At 46:18 the speaker refers to a nearby priest (who was probably part of the March for Life) as a “faggot” and “Father Hands.”  By this point more students are showing up (remember: they’d been told to gather at the Jefferson Memorial to be picked up by their bus).  The speaker refers to all of them (Catholics) as “child-molesting faggots” like “your president, Donald Trump.”

At 49:00, while arguing with a black man who’s calling them out for their hateful speech, the cameraman asks why he wants to fight with his “brothers” with “all these dirty-a** crackers behind you, with their red Make America Great Again hats on… racist b*stards…”

This is what these kids unknowingly went into, following their instructions on where to assemble at the end of the March for Life and visiting D.C.  I’m reasonably sure they had never encountered anything quite like it back in Kentucky.

The speaker begins to address the kids directly (50:00), saying it’s only whites “who shoot up schools.”  When the kids turn away from him, he begins to ridicule them.  At 53:00 he notes some of the kids had come back, after taking their hats off.  (Remember – they were where they’d been told to go… could it be they were trying to diffuse the situation?)  At 59:00, seeing more and more kids show up, “look at all these demons… vicious crowd.”

By 1:07:00, the speaker is focused solely on the kids, calling them “incest babies” and such.  The kids (all but one on a skateboard — not clear if he’s part of the school group) keep their distance.  They begin chanting school spirit cheers, to drown out and mock the abuse being hurled their way.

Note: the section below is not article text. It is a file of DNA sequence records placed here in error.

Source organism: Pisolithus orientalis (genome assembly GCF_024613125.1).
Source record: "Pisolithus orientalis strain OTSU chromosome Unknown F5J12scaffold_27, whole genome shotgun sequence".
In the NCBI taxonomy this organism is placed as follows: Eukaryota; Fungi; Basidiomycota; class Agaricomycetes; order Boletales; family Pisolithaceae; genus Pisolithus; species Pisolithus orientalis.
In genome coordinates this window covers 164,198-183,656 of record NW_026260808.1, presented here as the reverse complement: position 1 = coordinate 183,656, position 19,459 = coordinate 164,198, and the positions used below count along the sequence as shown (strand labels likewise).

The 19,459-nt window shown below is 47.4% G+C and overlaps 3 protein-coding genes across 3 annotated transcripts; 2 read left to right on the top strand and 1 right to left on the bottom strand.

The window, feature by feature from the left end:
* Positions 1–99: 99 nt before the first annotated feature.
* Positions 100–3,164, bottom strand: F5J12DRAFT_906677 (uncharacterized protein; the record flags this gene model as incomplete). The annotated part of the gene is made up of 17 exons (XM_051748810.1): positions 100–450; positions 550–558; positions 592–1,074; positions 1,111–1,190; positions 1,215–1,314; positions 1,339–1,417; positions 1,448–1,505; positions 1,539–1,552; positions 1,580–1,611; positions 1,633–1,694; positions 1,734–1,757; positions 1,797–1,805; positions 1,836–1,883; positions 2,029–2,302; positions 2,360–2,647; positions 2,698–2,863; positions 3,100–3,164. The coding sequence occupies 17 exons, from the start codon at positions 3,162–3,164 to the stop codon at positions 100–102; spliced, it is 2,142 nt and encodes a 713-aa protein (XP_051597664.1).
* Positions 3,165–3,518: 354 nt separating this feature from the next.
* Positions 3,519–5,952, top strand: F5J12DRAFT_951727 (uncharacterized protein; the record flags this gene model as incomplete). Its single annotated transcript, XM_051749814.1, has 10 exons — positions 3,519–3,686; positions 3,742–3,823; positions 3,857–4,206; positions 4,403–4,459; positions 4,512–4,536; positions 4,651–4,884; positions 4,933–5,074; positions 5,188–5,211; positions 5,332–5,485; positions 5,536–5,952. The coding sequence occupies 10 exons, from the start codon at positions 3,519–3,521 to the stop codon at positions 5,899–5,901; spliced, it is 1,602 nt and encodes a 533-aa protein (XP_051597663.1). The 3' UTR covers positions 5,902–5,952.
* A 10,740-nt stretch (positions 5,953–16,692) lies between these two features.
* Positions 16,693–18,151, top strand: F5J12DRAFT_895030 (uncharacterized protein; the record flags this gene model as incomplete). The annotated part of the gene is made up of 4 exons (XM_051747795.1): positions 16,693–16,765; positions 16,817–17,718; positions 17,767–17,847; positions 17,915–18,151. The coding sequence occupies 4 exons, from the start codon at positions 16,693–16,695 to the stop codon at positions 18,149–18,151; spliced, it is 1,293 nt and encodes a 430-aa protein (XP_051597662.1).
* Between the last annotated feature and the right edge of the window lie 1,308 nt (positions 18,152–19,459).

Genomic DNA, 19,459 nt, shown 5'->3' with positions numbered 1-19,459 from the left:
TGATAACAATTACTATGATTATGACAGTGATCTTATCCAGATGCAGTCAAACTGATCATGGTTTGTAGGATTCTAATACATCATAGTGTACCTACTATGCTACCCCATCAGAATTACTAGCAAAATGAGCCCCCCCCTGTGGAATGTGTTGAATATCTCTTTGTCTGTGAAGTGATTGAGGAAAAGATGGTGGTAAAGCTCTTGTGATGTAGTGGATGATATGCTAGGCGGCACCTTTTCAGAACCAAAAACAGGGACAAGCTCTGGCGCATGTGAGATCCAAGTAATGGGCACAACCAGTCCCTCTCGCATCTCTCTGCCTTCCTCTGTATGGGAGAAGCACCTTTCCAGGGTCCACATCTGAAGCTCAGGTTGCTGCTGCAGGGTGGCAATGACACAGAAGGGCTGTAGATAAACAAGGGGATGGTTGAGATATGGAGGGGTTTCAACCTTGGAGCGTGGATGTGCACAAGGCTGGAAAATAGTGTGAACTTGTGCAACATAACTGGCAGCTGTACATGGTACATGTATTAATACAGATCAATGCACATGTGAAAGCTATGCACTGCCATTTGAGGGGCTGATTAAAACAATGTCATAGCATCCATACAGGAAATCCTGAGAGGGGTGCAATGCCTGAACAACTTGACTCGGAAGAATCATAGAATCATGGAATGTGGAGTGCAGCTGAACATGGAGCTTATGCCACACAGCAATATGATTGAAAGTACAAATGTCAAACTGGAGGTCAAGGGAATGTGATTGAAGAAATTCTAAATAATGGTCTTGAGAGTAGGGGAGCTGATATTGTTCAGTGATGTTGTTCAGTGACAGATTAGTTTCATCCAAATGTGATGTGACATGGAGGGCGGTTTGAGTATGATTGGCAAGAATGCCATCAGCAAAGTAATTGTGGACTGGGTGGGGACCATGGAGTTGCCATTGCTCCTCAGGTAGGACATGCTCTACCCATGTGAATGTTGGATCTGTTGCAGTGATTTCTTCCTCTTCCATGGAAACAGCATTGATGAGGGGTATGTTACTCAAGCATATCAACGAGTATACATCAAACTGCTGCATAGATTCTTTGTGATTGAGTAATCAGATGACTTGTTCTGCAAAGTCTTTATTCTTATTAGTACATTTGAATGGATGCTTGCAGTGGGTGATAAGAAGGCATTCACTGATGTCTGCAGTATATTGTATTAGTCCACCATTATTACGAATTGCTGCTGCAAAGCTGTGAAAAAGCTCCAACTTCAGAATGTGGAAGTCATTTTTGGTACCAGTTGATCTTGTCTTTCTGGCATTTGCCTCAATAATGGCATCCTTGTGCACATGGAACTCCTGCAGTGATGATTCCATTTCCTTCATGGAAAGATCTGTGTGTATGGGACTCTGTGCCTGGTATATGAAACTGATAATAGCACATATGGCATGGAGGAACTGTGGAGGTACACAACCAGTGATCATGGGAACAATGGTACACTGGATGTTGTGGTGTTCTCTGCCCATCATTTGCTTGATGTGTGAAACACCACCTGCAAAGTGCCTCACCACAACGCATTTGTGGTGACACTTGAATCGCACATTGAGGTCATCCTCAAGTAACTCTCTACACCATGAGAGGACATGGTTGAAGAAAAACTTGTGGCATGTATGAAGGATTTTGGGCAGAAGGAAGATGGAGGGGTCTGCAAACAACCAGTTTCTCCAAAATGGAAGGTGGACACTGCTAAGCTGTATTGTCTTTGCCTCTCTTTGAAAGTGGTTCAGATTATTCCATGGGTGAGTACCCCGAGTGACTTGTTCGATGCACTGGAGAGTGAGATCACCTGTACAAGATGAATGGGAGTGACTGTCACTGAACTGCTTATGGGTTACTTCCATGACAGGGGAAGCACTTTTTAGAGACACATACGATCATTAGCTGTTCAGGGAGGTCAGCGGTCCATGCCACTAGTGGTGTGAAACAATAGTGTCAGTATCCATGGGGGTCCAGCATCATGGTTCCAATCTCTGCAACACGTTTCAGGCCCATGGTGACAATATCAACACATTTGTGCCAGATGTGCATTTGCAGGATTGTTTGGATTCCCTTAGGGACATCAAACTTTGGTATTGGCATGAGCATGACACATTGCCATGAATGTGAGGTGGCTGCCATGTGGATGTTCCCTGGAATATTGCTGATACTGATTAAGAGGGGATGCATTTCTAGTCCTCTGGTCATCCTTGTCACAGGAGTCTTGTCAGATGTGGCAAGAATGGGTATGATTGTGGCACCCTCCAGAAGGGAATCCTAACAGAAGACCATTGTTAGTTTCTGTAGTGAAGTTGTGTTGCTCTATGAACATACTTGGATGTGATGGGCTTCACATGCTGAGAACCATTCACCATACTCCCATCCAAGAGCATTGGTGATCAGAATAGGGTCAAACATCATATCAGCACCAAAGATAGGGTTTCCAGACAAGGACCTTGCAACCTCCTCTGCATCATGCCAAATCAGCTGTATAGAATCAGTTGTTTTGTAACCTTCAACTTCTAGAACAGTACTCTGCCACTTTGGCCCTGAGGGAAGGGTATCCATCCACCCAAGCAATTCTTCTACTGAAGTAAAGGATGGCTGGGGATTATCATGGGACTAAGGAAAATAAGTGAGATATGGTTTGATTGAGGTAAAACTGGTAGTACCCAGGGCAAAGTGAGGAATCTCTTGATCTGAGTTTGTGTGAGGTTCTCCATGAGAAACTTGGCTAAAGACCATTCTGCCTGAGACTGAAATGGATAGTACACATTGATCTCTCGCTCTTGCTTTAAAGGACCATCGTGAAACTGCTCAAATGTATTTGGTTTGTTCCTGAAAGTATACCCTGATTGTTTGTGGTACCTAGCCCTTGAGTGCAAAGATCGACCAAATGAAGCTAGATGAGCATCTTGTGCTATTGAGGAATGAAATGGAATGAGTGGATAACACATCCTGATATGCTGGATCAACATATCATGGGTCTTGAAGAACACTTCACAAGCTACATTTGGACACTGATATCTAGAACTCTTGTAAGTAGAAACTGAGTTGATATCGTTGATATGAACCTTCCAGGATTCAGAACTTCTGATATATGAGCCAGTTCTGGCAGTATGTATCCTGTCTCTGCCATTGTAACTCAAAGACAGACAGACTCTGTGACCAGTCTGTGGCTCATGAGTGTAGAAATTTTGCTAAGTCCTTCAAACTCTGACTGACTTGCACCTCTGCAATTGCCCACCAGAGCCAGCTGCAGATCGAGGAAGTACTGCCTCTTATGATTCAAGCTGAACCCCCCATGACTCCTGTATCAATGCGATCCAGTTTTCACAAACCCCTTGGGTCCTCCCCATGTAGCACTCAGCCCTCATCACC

Only at the one hour, 12-minute mark do we finally first see Nathan Phillips, the “Native Elder.”  He and a group with cameras behind him, walks up to the group of kids.  He moves to them… not the other way around.  Note: the kids were already chanting school spirit chants in response to the insults of the Black Hebrews.  They did NOT start in response to Phillips and his drum. As one kid later wrote to a local TV station, from their perspective, it was like Phillips wanted to join in with them or something.

Over the next couple minutes, Phillips continues to work his way into the group of teens.  This is how he became “surrounded.”  He is the instigator of confrontation, not the teens.  He stops in front of one bewildered young man and continues to beat on his drum.  Frankly the kid shows admirable restraint at this invasion of his personal space.  He also seems to be quite aware of the number of cameras being shoved in his face.  What would most adults do in such a situation?

At 1:17:00, as the groups have converged, an adult’s voice can be heard telling the kids “back it up.”  The kids move back from the “Hebrews.”  Just before 1:19:00, the Hebrews start insulting a black student for associating with the rest of the group.

Sadly, the school has already issued a condemnation of the kids based on initial reporting.  (Feel free to let them know they made a mistake.)  Meanwhile various reporters are looking to identify the teens, with one even asking on Twitter that people with copies of the school’s yearbook contact her!  This is completely unacceptable.

The school’s objective was to have their kids participate in the March for Life protest against the continuing scourge of abortion.  But it’s safe to say these kids learned some unintentional, yet valuable lessons about the condition of their country and the mendacity of the press.  It remains to be seen, however, how much they’ll pay for those lessons at the hands of people who hate them simply because of who they are.  And yet the kids are supposed to be the racists?

When the State plays god